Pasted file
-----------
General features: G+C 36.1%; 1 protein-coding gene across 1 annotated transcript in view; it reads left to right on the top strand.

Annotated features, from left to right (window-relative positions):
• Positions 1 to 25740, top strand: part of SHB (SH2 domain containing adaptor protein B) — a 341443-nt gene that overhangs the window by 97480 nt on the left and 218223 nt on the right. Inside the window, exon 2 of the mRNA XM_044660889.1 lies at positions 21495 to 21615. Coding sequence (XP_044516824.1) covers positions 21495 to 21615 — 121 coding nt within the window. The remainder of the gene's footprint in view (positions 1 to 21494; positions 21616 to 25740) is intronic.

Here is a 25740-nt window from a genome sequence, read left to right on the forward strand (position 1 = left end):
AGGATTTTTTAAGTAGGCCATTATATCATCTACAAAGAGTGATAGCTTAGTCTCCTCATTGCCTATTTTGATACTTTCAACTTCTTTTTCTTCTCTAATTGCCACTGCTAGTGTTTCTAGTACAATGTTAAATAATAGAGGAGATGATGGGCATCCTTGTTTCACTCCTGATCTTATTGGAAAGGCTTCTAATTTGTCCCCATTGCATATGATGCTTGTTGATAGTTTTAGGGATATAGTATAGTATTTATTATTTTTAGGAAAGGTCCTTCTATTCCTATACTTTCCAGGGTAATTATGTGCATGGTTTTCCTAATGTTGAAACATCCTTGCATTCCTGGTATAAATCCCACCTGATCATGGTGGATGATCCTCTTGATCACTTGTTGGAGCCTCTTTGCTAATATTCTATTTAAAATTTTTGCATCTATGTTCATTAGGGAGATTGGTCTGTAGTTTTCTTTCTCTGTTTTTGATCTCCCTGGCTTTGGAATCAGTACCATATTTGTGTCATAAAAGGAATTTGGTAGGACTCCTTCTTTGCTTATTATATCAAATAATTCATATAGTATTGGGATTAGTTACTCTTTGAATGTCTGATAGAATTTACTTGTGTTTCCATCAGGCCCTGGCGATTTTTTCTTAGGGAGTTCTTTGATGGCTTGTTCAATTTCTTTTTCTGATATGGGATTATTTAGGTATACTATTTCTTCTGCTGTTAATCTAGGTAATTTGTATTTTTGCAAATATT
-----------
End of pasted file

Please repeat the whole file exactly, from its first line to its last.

General features: G+C 36.1%; 1 protein-coding gene across 1 annotated transcript in view; it reads left to right on the top strand.

Annotated features, from left to right (window-relative positions):
• Positions 1 to 25740, top strand: part of SHB (SH2 domain containing adaptor protein B) — a 341443-nt gene that overhangs the window by 97480 nt on the left and 218223 nt on the right. Inside the window, exon 2 of the mRNA XM_044660889.1 lies at positions 21495 to 21615. Coding sequence (XP_044516824.1) covers positions 21495 to 21615 — 121 coding nt within the window. The remainder of the gene's footprint in view (positions 1 to 21494; positions 21616 to 25740) is intronic.

Here is a 25740-nt window from a genome sequence, read left to right on the forward strand (position 1 = left end):
AGGATTTTTTAAGTAGGCCATTATATCATCTACAAAGAGTGATAGCTTAGTCTCCTCATTGCCTATTTTGATACTTTCAACTTCTTTTTCTTCTCTAATTGCCACTGCTAGTGTTTCTAGTACAATGTTAAATAATAGAGGAGATGATGGGCATCCTTGTTTCACTCCTGATCTTATTGGAAAGGCTTCTAATTTGTCCCCATTGCATATGATGCTTGTTGATAGTTTTAGGGATATAGTATAGTATTTATTATTTTTAGGAAAGGTCCTTCTATTCCTATACTTTCCAGGGTAATTATGTGCATGGTTTTCCTAATGTTGAAACATCCTTGCATTCCTGGTATAAATCCCACCTGATCATGGTGGATGATCCTCTTGATCACTTGTTGGAGCCTCTTTGCTAATATTCTATTTAAAATTTTTGCATCTATGTTCATTAGGGAGATTGGTCTGTAGTTTTCTTTCTCTGTTTTTGATCTCCCTGGCTTTGGAATCAGTACCATATTTGTGTCATAAAAGGAATTTGGTAGGACTCCTTCTTTGCTTATTATATCAAATAATTCATATAGTATTGGGATTAGTTACTCTTTGAATGTCTGATAGAATTTACTTGTGTTTCCATCAGGCCCTGGCGATTTTTTCTTAGGGAGTTCTTTGATGGCTTGTTCAATTTCTTTTTCTGATATGGGATTATTTAGGTATACTATTTCTTCTGCTGTTAATCTAGGTAATTTGTATTTTTGCAAATATT